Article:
There are a number of free online tools such as the MOZ toolbar extension in Chrome that will show you the main on-page SEO elements of any web page you visit. Once you’ve installed this, you can see at a glance what meta data your competitors are using, as well as their heading tags, alt tags, keywords and much more. The MOZ toolbar will also give you an indication of page authority and domain authority for any web page.
By monitoring your competitors’ SEO in this way, you may gain some helpful insights into how you can improve your own website or change the keywords you’re targeting.
6. What sort of content your customers want
We also recommend keeping an eye on your competitors’ content.
- What topics are their blogs about?
- How often are they posting fresh content?
- What treatments are they promoting on their website?
- What frequently asked questions are they answering?
- Do people appear to be sharing blog content on social media networks?
- What blog topics attract the most comments?
- How often do they send out a newsletter?
- What sort of content does the newsletter contain?
Again, the answers to these questions can help you to build up a clearer picture of your competitors’ content and marketing strategies. It can also help you to identify trending topics, particularly if you follow market leaders.
7. Where to find new opportunities
It isn’t just market leaders that can teach us a thing or two about how to grow a business. If you have new clinics opening in your area, it’s sensible to look at what they might be doing differently. Although it isn’t always the case, there’s a good chance that new competitors have done extensive research before opening.
- Are they advertising new treatments?
- Are they promoting a different type of approach, such as a spa and medi-clinic fusion?
Sometimes comments from your competitors’ followers on social media can also highlight gaps in the marketplace that represent new opportunities for you. For example, someone might ask a competitor whether they offer a particular service, only to be told that they don’t. If it’s something you do offer, you might want to promote this to show you can help.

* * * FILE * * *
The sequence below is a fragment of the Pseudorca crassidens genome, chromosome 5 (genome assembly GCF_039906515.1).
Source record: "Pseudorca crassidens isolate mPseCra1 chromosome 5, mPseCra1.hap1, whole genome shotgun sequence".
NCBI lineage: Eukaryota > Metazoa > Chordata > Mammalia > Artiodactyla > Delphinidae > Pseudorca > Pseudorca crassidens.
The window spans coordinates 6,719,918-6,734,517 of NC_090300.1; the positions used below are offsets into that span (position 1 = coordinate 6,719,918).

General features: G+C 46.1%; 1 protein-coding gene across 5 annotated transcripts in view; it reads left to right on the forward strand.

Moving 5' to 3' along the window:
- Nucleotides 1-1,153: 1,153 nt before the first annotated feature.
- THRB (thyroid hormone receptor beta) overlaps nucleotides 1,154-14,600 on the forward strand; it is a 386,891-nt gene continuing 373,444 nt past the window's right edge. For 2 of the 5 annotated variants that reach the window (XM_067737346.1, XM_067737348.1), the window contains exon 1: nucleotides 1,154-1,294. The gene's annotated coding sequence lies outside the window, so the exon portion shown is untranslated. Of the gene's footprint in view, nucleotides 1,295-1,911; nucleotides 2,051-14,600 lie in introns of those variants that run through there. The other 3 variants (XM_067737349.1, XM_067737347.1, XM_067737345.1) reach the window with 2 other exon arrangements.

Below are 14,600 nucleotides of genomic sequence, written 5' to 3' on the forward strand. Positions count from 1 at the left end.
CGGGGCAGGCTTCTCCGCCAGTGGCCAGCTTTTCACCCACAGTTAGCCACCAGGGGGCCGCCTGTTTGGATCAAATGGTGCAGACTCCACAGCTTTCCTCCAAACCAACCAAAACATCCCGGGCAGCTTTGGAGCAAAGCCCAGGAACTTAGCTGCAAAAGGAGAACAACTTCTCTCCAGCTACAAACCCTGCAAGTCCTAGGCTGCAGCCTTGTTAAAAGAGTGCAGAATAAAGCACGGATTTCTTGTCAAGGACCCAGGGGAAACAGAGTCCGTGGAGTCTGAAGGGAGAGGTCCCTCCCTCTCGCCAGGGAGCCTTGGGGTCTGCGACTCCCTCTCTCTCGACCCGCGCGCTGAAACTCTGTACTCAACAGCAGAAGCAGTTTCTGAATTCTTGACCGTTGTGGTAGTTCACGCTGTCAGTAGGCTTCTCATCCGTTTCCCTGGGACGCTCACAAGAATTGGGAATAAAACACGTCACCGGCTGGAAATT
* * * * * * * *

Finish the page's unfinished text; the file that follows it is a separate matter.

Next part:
8. How to plan ahead
Following on from the point above, your competitors may pick up on a forthcoming trend. ‘Sweaty skin’, i.e. a hyper-dewy complexion, is promised to be the must-have skin look for 2017, while some of the world’s most famous celebrities are extolling the virtues of ‘facial yoga’. If your competitors seem to have identified an incoming trend, it’s worth doing some wider research to see who else is talking about it and consider how you can capitalise on this within your own clinic.
You can set up Google Alerts for your competitors to receive notifications about any mentions they receive on Google. This can be a useful way to identify how they’re promoting new trends so that you can plan ahead for them too.
9. What not to do
Above all else, researching your competitors can show you what not to do, as well as what you can do better than them. Again, the aim isn’t to copy your competitors but to learn from their triumphs and from their mistakes.
Not sure how to find out what your competitors are doing?
There are several quick and easy steps you can take to find out more about your competitors:
- Sign up to their mailing list to receive their newsletter and marketing emails
- Sign up for a free trial, such as a Smile Design online assessment
- Follow them across all social media platforms
- Set up Google Alerts
- Identify where they rank for different keywords (try SEMrush’s free service for this)
- Ask your marketing agency whether they can help with a competitors’ review
Although we believe it’s important to keep an eye on the competition, it’s equally important that you don’t get bogged down by what the clinics around you are doing. Your business is unique, so focus on who your customers are and show them how you are right for them, above every other clinic in the area. And if you can take what the competition does and improve on it, that’s a bonus.